Step 2 - Add the potatoes and stock and simmer for 25 minutes. Cool slightly and then using an immersion or stick blender, blend the soup until smooth. Add the cream, salt, pepper and nutmeg and allow to cool and then chill. Serve chilled (or this is lovely served warm too).
Broccoli, Spinach & Blue Cheese Soup with Walnut "Croutons"
I'm a complete broccoli and baby spinach freak. So much so that if I had that blood clot condition that meant that I couldn't eat green leafy vegetables, I would crave them as I do cake. I know it's perverse and this may have rendered my opinion somewhat invalid. I enjoyed this soup without the blue cheese and toasted walnut croutons but adding those means that you can serve this at a dinner party or to friends that like things a bit fancy.
1 tablespoon oil
1 onion, sliced
1 potato, diced
500g/1 pound broccoli, cut into florets
2-3 cups baby spinach leaves
4 cups/1 litre vegetable stock
75g/3 ozs blue cheese
2/3 cup of walnuts
salt and pepper to taste (if needed)
Step 1 - In a large pot, saute the onion in oil on medium heat. Add the potato, broccoli, spinach and vegetable stock and simmer for 25 minutes until vegetables are soft. Blitz until smooth with an immersion or stick blender.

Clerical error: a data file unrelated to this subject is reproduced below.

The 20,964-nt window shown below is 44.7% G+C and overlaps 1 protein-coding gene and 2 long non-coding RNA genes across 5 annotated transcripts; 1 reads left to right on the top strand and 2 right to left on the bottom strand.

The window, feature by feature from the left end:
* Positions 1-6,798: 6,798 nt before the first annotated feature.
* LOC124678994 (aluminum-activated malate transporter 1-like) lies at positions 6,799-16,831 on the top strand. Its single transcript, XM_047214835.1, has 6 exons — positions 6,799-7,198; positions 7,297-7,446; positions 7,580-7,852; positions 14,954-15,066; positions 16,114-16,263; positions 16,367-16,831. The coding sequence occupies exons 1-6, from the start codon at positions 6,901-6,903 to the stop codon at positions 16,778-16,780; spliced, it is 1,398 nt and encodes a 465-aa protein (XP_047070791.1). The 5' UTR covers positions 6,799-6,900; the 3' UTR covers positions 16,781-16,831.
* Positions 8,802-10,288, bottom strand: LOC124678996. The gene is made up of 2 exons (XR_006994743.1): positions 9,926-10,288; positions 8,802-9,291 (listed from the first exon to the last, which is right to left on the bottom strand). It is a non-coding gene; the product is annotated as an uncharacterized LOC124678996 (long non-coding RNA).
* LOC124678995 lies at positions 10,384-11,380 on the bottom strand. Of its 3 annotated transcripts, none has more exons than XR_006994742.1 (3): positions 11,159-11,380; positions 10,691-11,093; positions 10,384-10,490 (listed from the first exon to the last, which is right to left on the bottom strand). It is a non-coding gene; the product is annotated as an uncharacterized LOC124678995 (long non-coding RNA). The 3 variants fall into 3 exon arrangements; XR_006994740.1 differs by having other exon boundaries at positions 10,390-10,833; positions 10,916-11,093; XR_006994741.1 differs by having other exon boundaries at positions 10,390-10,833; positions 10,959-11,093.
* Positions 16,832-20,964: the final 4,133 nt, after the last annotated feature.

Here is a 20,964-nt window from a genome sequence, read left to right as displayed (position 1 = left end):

Step 2 - Meanwhile, roast walnut pieces in a 180C/350F oven for 10 minutes to make them crunchy like croutons. Ladle soup into bowls and sprinkle with blue cheese and walnut "croutons".
Australians are somewhat obsessed with pumpkin soup. This is apparently different to the way that the British feel historically about pumpkins as they were traditionally used to feed pigs and livestock. The idea of eating pumpkin to many Brits is not second nature like it is to us. This is the simplest pumpkin soup recipe I can think of and I keep whole butternuts in the kitchen and just bake them whole when I need them. There is no awkward peeling and cutting here and the baking tip actually comes from Mr NQN's mum Tuulikki. She used to feed Mr NQN and his siblings whole cabbages for dinner where each child would break off a leaf and eat it raw. Hail to the queen of shortcuts in cooking!
3oog butternut pumpkin
2 cups chicken or vegetable stock
1/2 cup light sour cream or cream
salt and pepper to taste (if needed)
Step 1 - In an oven preheated to 180C/350F, roast the pumpkin whole for 1 hour until soft. Cool until able to touch and remove the seeds and skin, they should slip off.
Step 2 - In a pot, heat the stock and add pumpkin. Using an immersion or stick blender, blend the two together until smooth. Add the sour cream or cream and salt and pepper.